Finally, the last way you use energy is through exercise.  How exercise helps you lose weight is very misunderstood because generally exercise doesn’t help you lose weight.  When you exercise, you are building up your muscle tissue and when you do that, good things happen.  You begin to lose inches around your waist, the increased muscle improves your insulin sensitivity, and the bigger muscles increase your REE so you burn fat even when you are not actually exercising.  But the losses in fat are matched by the gains in muscle so you won’t see the needle move on your scale.  Your total percentage of body fat will change but generally not your weight.  This can be frustrating if you are killing yourself with an hour at the gym 3 times a week but at least now you understand what’s happening.  Exercise is fantastic but if you want to lose weight, you will need to pair your exercise with a changed way of eating.


Exercise does a few things to make you healthier.


#1 It triggers your sympathetic nervous system to make new mitochondria for your cells.  As mitochondria age they become less efficient at their job of making energy and create more harmful waste products.  Exercise will clear away the old mitochondria and replace it with new and make your cells more insulin sensitive.


#2  Exercise reduces stress.  Your stress hormone is cortisol and when you exercise, cortisol levels go down and endorphins (pleasure hormones) go up.  Your stress subsides and is replaced with a generally good feeling.  This is the “runner’s high” you may have heard about.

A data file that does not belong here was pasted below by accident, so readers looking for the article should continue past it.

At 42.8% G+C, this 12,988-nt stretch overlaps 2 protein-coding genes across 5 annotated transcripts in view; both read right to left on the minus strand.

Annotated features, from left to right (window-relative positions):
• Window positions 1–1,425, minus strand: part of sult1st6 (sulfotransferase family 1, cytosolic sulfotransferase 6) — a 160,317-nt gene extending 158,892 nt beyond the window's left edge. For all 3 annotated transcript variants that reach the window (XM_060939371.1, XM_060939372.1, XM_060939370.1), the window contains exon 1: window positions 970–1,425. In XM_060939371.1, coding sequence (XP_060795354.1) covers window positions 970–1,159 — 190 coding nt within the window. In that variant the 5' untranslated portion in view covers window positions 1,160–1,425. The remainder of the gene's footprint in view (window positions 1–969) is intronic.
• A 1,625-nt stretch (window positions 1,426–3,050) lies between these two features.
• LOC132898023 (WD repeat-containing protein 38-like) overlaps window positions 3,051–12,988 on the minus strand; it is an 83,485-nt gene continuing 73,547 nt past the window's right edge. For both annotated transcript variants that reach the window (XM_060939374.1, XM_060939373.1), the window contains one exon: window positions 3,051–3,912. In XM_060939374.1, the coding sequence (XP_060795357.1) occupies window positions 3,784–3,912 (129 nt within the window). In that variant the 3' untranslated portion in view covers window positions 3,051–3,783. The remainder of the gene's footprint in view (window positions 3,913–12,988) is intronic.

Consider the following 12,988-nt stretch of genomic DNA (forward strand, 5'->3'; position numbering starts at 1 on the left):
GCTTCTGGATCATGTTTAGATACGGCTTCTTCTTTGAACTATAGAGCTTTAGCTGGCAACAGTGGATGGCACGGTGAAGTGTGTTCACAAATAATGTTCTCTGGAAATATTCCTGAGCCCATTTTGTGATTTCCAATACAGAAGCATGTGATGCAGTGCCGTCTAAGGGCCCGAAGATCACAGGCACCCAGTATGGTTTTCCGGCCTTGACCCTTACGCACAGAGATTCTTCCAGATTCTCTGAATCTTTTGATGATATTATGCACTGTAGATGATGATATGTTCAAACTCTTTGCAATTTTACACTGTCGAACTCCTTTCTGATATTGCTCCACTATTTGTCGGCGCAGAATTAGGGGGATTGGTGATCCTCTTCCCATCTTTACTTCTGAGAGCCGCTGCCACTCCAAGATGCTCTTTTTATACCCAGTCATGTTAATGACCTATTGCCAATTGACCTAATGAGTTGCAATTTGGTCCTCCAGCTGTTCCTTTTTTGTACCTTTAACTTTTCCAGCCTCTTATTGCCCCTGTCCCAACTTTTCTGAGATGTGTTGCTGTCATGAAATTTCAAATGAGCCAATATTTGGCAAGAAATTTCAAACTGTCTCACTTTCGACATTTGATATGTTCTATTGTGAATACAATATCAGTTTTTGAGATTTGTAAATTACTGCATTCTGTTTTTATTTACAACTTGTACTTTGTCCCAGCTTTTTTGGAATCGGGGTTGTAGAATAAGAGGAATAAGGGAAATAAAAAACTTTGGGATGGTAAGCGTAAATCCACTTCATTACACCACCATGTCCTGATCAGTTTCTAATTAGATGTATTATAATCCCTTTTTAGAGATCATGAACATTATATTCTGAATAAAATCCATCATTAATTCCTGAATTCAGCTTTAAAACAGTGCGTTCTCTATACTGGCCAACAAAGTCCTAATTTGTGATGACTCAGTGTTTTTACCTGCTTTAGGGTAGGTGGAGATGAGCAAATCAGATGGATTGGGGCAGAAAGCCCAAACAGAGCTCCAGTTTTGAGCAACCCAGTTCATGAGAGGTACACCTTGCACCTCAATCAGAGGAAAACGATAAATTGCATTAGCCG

#3  Exercise also increases the rate and efficiency with which your liver and can metabolize your food.  More energy available for your mitochondria quicker will give you more energy and the desire to exercise more.  We know there are 4 things that will improve your liver’s efficiency (Kreb’s Cycle), cold, altitude, the thyroid hormone, and exercise.  The higher the altitude and the colder it is, the more efficient your liver gets.  Switzerland and Germany have about the same diet and level of activity but the obesity rate of Switzerland is better than half of the rate of Germany because Switzerland is cold and in the mountains and Germany is flat and temperate.  Colorado is the least obese state in the union, it’s also one of the highest above sea level and cold.  So you can move to a mountain top to lose weight or just exercise.


What kind of exercise should you do?  It doesn’t really matter, just sweat.  Just keep in mind that if you have been sedentary for a long time, you need to start slow and do lots of stretching.  The rate of injury is much higher when you are just starting a new exercise routine.  Be careful but get your exercise in.  The most important thing is to be consistent with your exercise.  The health benefits of exercise disappear relatively quickly so you need to do a little every day or at least every other day.

All notes taken from information found in Fat Chance by Dr Lustig, Good Calories, Bad Calories by Gary Taubes, The Angriest Trainer Podcast and Jimmy Moore’s Podcasts.